Camill Constructions Pty Ltd v Queensland Building Services Authority [2013] QSC 275

Camill Constructions Pty Ltd v Queensland Building Services Authority [2013] QSC 275


CITATION: Camill Constructions Pty Ltd v Queensland Building Services Authority  [2013] QSC 275




(first respondent)

FILE NO/S: BS 6699 of 2013
DIVISION: Trial Division
PROCEEDING: Originating Application
ORIGINATING COURT: Supreme Court of Queensland
DELIVERED ON: 21 August 2013 (ex tempore)
HEARING DATE: 21 August 2013
JUDGE: Douglas J
ORDER: Application dismissed with costs.
CATCHWORDS: PROFESSIONS AND TRADES – BUILDERS – STATUTORY POWER TO REQUIRE RECTIFICATION OF DEFECTIVE OR INCOMPLETE BUILDING WORK – where the applicant builder was directed by the respondent building authority to rectify work – where the direction was mailed to the applicant – where the applicant received the direction late – where the applicant requested extra time and the building authority allowed the extra time – whether the extra time allowed cured any deficiency caused by the late receipt of the original letter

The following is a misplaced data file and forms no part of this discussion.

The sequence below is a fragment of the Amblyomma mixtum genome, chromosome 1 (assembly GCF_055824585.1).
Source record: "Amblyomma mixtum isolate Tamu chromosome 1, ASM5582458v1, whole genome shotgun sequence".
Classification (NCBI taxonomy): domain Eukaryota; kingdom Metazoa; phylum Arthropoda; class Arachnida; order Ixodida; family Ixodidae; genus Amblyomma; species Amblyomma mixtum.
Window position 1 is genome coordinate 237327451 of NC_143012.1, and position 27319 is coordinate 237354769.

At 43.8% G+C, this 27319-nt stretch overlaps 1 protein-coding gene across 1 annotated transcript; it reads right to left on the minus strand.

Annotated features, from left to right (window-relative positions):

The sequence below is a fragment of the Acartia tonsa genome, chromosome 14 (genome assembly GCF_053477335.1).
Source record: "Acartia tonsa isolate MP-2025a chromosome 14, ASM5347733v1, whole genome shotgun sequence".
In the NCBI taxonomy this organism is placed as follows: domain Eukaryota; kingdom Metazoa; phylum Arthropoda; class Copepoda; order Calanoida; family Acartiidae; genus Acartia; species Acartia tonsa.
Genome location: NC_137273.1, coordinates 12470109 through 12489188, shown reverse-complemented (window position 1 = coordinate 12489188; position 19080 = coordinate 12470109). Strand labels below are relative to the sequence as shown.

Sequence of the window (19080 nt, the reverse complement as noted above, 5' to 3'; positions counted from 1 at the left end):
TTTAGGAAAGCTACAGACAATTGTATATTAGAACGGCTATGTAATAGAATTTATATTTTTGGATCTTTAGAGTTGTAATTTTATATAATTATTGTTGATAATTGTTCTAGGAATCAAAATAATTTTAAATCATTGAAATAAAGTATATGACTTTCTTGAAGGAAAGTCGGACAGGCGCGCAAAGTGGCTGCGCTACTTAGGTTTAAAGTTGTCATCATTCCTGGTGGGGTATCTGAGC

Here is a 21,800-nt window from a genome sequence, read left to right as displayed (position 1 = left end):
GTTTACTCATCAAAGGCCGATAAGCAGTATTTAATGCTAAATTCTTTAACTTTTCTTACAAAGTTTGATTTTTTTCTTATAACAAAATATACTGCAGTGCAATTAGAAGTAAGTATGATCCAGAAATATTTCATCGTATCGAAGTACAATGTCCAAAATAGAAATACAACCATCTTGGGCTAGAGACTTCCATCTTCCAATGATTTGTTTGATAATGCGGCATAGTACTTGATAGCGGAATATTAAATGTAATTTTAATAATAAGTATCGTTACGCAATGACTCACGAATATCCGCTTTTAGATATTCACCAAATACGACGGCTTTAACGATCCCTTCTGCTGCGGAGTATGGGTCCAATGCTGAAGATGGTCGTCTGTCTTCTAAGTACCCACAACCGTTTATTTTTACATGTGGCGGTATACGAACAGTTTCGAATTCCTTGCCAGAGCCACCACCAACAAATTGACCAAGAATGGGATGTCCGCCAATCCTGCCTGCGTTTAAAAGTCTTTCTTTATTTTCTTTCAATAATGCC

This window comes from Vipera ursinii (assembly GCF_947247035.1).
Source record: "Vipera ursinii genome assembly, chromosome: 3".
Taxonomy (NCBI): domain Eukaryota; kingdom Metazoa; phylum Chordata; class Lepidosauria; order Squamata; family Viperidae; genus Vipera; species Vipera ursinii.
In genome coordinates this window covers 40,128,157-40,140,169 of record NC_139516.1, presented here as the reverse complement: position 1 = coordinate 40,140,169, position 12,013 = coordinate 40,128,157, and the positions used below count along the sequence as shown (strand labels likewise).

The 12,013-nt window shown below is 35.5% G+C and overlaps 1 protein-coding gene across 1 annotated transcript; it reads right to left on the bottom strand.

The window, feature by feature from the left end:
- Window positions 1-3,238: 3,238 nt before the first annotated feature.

Acts Interpretation Act 1954, s 24AA, s 36
Queensland Building Services Authority Act 1991, s 72


JM Kelly (Project Builders) Proprietary Limited v Queensland Building Services Authority (Unreported, Supreme Court of Queensland, Peter Lyons J,  9 May 2013), distinguished
McNab Constructions Australia Proprietary Limited v Queensland Building Services Authority [2013] QSC 57, distinguished


  1. This is an application for a declaration that a direction given by the respondent Queensland Building Services Authority to the applicant, pursuant to section 72 of the Queensland Building Services Authority Act 1991 (Qld), is void or invalid.  The direction was dated 3 August 2011 and directed the applicant to rectify work at a named property in Yeronga.  As things transpired, the document containing the direction was mailed to the applicant on 3 August 2011, but not received by it in the post until 8 August, according to the evidence of the applicant.  The 28 days said to be allowed to do the work was from 3 August so that when the document was received, the applicant effectively only had about 20 days in which to do the work.